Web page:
On statistic shows that 75% of disabled people have left a store or website due to issues around accessibility.

Clicking away

This is in relation to the inaccessibility of websites or incompatibility with assertive technology used by disabled customers who because of this "click away" and leave that particular brand's website.

This could be for a number of reasons including poor mapping of the best for those unable to operate a mouse, the choice of colours or font choice on the website affecting those who are blind or partially sighted and conditions like Scotopic Sensitivity or colour blindness, images not having image descriptions (Alt Text), and the website not being compatible with assistive technology such as voice over and magnification.

Around 73% of potential disabled customers have experienced difficulties on more than a quarter of the website they visit. - Purple

Estimates show that around 4.3 million UK online shopper who have a disability click away from inaccessible websites; these people have a combined spending power of £11.75 billion. - Purple

Me as a Disabled Customer

As a disabled customer myself I've faced many barriers when shopping, both online and in stories. This could be the the website isn't compatible with magnification, or reading the screen. Or due to my Scotopic sensitivity I find certain colours or fonts more difficult. Then with my autism I find 'busy' screen with lots going on and lots of animation quite overwhelming.

Often I have to shop online as it the easiest for me as I am mostly housebound and I also find it easier online to find the best prices r the items I need especially living where I do we don't have a wide range of shops to choose from.

Then in stores I've found the whleo experience quite overwhelming as someone with autism - I would love more stores to put on regular quite hours.. 

It can also most often always be difficult to get parked even with a Blue Disabled Parking Badge and often these parking bays are abused leaving people like myself unable to get parked and as a result I'm unable to visit the store unless a disabled parking bay becomes available..

The photo on the left is of a tightly tied up red cord. The photo on the right is of the cord hanging freely ad accessible to be used.
After finding a red cord
tied up I contacted to store
and they sorted it out
Then even wth a very petite wheelchair it can be hard to navigate around some stores with clothing racks or displays not giving enough room to pass through or items being left on the floor; also the till being too high if they don't have a designated lowered counter. If I do want to try on clothes sometimes I find the accessible changing room out of action as it either being used for storage or often people with young children and/or with pumas or buggies - I can understand why families may opt to use the disabled changing room but the store should have family changing rooms alongside accessible changing rooms. This is because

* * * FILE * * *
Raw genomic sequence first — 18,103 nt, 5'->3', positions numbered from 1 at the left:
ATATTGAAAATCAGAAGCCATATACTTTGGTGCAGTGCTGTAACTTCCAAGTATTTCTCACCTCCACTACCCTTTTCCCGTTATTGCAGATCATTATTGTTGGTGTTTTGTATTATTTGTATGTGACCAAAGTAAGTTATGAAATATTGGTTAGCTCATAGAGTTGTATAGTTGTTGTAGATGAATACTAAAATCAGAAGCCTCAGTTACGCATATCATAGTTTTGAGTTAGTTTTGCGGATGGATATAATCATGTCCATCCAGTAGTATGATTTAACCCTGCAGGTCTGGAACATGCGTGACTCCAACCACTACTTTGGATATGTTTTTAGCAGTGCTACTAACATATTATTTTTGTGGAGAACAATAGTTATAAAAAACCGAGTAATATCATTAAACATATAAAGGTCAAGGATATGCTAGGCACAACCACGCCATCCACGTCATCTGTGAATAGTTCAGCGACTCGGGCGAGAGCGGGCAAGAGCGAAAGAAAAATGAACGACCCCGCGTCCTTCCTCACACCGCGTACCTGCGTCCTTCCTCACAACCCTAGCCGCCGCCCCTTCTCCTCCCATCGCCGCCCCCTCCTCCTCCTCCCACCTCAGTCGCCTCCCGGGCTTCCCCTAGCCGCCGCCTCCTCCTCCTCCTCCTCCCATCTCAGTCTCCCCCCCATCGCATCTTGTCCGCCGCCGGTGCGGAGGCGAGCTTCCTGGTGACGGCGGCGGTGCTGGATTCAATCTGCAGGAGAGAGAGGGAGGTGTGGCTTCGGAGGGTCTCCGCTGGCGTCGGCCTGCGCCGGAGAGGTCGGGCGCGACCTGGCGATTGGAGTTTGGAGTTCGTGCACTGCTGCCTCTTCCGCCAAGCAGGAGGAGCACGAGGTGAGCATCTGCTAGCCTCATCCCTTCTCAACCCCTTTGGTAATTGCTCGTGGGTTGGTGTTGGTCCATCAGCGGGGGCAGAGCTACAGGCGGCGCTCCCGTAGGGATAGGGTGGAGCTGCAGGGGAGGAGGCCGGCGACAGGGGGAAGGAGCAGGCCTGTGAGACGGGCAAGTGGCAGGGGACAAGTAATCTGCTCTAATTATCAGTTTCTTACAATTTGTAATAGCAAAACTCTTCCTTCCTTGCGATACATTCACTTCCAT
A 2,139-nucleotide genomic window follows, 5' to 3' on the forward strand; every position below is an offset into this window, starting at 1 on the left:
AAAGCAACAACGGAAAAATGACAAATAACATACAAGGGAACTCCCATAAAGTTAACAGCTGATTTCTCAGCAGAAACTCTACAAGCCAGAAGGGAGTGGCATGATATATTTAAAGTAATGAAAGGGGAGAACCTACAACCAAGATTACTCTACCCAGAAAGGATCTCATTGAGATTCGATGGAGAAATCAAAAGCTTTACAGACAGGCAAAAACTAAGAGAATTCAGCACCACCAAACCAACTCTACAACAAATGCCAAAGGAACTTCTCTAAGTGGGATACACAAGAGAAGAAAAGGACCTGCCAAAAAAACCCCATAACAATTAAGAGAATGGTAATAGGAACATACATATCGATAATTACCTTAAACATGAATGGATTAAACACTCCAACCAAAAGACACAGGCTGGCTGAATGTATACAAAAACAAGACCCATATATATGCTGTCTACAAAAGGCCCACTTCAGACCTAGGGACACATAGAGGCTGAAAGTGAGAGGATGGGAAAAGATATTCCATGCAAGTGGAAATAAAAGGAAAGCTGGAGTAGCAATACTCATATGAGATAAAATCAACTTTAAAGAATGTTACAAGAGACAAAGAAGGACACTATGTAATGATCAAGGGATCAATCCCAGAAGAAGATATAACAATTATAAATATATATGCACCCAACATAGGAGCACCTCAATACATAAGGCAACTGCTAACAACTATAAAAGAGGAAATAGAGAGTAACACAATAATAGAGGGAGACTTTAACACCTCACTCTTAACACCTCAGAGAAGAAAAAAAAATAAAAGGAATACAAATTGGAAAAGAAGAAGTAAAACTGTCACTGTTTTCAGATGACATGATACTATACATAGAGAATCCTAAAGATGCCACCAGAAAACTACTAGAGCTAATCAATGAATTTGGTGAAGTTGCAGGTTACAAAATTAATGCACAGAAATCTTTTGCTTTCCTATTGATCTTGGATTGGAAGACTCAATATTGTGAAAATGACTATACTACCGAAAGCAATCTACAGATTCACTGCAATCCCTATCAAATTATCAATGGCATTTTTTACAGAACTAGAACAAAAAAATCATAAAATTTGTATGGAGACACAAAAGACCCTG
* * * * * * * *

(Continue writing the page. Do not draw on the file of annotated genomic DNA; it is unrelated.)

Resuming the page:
like with disabled parking bays there are facilities I need as a disabled customer such as seating, grab rails, room for me, my wheelchair and my PA and also an emergency red cord - all things families don't need. That or the accessible changing room is being used by people with shopping trollies which I find inexcusable. 

Going back to the emergency red cord often this is tied up, out of reach and out of action; there would be no way I could get help should I say have a fall.

Alongside this I also look for representation of disabilities which so far I rarely have seen. I know of things such as the Mannequal designed by paraplegic disability campaigner Sophie Morgan. I also know that George at Asda used the model Kate Stanforth in a recent campaign - Kate has M.E, is a dancer and ambulatory wheelchair user. As well as this when I'm purchasing 'disability products' often the model used is elderly which massively puts me off as it makes me feel as though  shouldn't be needing such an item at my age. Younger disabled models are defiantly needed to promote disability aids, adaptations and equipment. Just a final note on clothing and accessories is finding things for myself which is comfortable and practicable with me spending most of my time sit or laid down but is equally stylish and fashionable. The brand FFORA who I've done a collaboration with has defiantly hit the mark in designing bags that can be attached to my wheelchair but in term of clothing that market could defiantly be improved upon.

Sunflower Lanyard Scheme

A caucasian woman with brown hair carrying a basket wearing a green sunflower printed lanyard speaking to a member of staff inside a supermarket.
The Sunflower Lanyard Scheme is for people with hidden disabilities or impairments to discreetly wear inside
a store a sunflower lanyard to identify themselves to staff that they have a hidden disability or impairment so that staff are better able to offer assistance to the individuals.

A few statistics by Purple

In the UK there are more than 12 million disabled people who have a combined spending power of around £249 billion.

80% of disabled people in the UK have a hidden or invisible disability or impairment - BBC

Businesses loose around £2 billion a month by not meeting the needs of disabled customers.

Around 3 in 4 disabled people and their families have left a store due to poor access or customer service.

Research has show that the following retail sectors loose the approximate amount of money each month due to inaccessibility.
  • High Street Shops - £267 million 
  • Supermarkets - £501 million

Articles, Resources & References

Sunday 1 November 2020